After receiving the blood and urine culture results, as well as the MRI findings from AVMI, therapy was initiated with amoxicillin (1000mg PO q8h) and Baytril (544mg PO q24h). Ciprofloxacin was later substituted for the Baytril to reduce treatment costs. Treatment was continued with both tramadol (100mg PO q8-12h) and a fentanyl patch to control the pain associated with discospondylitis.

Both cats and dogs have been found to suffer from discospondylitis, but it is seen most commonly in large and giant breed dogs. A 2005 retrospective study performed at the University of Louisiana found male dogs to be twice as likely as females to be affected with discospondylitis. Older, purebred dogs, most notably Great Danes, were also more likely to be affected.

Discospondylitis can affect any area within the vertebral column and is frequently caused by the hematogenous spread of both bacteria and fungi. In Rudy’s case, the source of his infection was presumed to be a urinary tract infection as a Pseudomonas species was cultured in both his urine and blood. Staphylococcus spp, Brucella spp, Streptococcus spp, and Escherichia coli are the most commonly implicated infectious agents in cases of discospondylitis. Brucella is most commonly spread hematogenously from a genital infection. Other causes include dental disease and bacterial endocarditis. In 2004 Cherubini, et al. reported in the Journal of Small Animal Practice the finding of discospondylitis caused by Bordetella species. A definitive diagnosis was made with a combination of both MRI findings and bacterial culture results.

As we discovered in Rudy’s case, clinical signs associated with discospondylitis are often non-specific and can include fever, anorexia, pain, reluctance to ambulate, and weight loss. These non-specific clinical signs can often make a definitive diagnosis difficult, but discospondylitis should always be considered in a patient with a fever of unknown origin. The WBC count in a patient with presumed disconspondylitis may be normal or elevated. Spinal radiographs may demonstrate 1) bony endplate destruction, 2) new bone production and/or 3) collapsed disc space at the site of infection ( Nelson, 1998). As stated previously, discospondylitis can occur at any site along the vertebral column, and it can also occur at more than one site which makes it imperative to radiograph and examine the entire spine. Radiographic changes associated with discospondylitis may lag behind clinical signs, so advanced imaging, like CT or MRI, are frequently useful in revealing early lesions.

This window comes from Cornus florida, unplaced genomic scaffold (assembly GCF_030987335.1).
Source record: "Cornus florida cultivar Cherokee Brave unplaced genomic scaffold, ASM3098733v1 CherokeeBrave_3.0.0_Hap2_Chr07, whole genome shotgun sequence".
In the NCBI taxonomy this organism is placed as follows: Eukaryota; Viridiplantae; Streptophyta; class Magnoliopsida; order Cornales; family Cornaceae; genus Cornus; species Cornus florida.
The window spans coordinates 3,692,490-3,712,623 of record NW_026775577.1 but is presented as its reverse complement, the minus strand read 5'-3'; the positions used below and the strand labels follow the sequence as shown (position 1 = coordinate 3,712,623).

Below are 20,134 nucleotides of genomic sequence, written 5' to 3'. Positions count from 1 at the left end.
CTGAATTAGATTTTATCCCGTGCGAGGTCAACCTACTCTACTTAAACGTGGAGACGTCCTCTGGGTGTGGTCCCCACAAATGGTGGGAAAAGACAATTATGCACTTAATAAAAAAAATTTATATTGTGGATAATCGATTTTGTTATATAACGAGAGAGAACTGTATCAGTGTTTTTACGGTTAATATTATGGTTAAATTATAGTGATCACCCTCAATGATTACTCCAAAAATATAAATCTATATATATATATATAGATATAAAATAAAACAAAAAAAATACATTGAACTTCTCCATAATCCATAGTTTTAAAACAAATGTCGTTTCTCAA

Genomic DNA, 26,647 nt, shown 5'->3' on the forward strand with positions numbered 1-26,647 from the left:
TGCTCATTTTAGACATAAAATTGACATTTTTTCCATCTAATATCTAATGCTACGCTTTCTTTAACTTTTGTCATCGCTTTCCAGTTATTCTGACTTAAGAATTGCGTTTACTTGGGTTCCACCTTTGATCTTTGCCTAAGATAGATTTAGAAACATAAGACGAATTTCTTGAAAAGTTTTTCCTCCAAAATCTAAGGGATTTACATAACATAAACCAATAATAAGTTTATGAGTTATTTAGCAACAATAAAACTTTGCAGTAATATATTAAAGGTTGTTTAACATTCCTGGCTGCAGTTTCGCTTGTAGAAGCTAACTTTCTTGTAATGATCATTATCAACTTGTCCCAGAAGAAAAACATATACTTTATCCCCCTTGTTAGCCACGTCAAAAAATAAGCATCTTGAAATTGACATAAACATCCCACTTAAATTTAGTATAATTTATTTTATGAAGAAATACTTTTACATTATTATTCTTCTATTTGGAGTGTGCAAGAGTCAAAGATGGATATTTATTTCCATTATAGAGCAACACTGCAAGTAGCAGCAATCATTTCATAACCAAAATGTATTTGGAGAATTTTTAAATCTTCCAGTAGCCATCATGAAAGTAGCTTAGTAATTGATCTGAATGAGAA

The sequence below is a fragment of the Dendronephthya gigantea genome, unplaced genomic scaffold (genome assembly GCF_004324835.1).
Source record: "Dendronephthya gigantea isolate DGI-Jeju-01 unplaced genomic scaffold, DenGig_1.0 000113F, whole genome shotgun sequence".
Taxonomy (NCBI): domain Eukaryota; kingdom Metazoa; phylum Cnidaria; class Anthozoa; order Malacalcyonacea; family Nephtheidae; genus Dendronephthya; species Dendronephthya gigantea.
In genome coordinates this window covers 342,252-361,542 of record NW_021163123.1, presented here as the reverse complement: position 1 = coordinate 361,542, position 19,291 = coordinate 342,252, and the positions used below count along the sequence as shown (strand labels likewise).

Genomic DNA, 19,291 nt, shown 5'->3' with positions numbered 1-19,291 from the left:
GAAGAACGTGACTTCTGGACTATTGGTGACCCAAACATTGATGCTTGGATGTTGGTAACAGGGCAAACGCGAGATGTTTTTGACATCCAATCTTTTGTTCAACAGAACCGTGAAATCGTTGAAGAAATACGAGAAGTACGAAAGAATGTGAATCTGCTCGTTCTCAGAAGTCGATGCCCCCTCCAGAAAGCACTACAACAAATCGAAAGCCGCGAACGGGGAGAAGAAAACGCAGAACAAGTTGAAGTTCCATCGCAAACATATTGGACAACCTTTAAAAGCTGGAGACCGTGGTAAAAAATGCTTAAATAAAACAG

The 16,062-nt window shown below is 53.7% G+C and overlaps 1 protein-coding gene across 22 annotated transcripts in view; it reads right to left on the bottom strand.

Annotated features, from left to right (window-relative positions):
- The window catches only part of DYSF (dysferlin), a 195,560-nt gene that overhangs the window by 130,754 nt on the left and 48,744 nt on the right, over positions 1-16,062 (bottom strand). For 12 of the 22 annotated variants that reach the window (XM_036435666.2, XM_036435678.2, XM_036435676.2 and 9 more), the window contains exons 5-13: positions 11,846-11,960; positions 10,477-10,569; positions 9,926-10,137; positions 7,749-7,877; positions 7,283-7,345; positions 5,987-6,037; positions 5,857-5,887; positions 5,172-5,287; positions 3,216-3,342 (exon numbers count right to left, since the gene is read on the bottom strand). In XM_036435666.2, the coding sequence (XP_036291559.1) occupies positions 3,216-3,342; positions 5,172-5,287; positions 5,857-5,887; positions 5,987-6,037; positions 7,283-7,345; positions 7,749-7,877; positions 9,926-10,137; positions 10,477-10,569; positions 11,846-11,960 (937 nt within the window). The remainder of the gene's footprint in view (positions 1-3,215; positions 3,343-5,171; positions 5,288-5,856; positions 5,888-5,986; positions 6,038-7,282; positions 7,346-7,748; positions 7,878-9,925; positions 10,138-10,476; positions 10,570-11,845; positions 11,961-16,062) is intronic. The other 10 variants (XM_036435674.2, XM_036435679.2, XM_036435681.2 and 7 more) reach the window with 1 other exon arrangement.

Treatment for discospondylitis involves the long-term use of antibiotics and analgesics. The antibiotic choice should be based on the results of the blood and/or urine cultures, but if no organism is isolated, treatment can be initiated against the most commonly implicated infective organism, Staphylococcus spp. Both Clavamox and first-generation cephalosporins (cephalexin and cefazolin) have been found to be effective in treating Staphylococcus spp.-induced discospondylitis.

In 2005, Kinzel et al. described the fluoroscopy-guided percutaneous discectomy to treat discospondylitis in dogs. The infected vertebrae were fenestrated, and biopsy samples were collected. The causative agent was identified in 9 out of the 10 biopsy samples. With treatment they found that the clinical signs improved after 2-9 days, and they reported complete resolution in 5-14 days.

During chronic antibiotic treatment, radiographs of the spine should be repeated every 2-3 weeks initially to monitor therapeutic response. The course of treatment is frequently prolonged, and radiographic evidence of lesion resolution could take 6 months or longer.


  1. Blaine AB, Kerwin SC, Hosgood GL, Pechman RD, Fontenelle JP. Signalment and clinical features of diskospondylitis in dogs: 513 cases (1980-2001). J Am Vet Med Assoc. 227(2): 268-75, 2005.
  2. Cherubini GB, Cappello R, Lu D, Targett M, Wessmann A, Mantis PJ. MRI findings in a dog with discospondylitis caused by Bordetella species. Small Anim Pract. 2004 45(8):417-20, 2004.
  3. Kinzel S, Koch J, Buecker A, Krombach G, Stopinski T, Afify M, Kupper W. Treatment of 10 dogs with discospondylitis by fluoroscopy-guided percutaneous discectomy. Vet Rec. 156(3):78-81, 2005.
  4. LeCouteur RA, Grandy JL. Diseases of the Spinal Cord. In Ettinger SJ and Feldman ED (ed): Textbook of Internal Veterinary Medicine, 5th ed. W. B. Saunders Co., Philadelphia, 2000, p 624.
  5. Nelson RW, Couto CG. Small Animal Internal Medicine, 2nd ed. Mosby Inc., Missouri, 1998, p. 1029.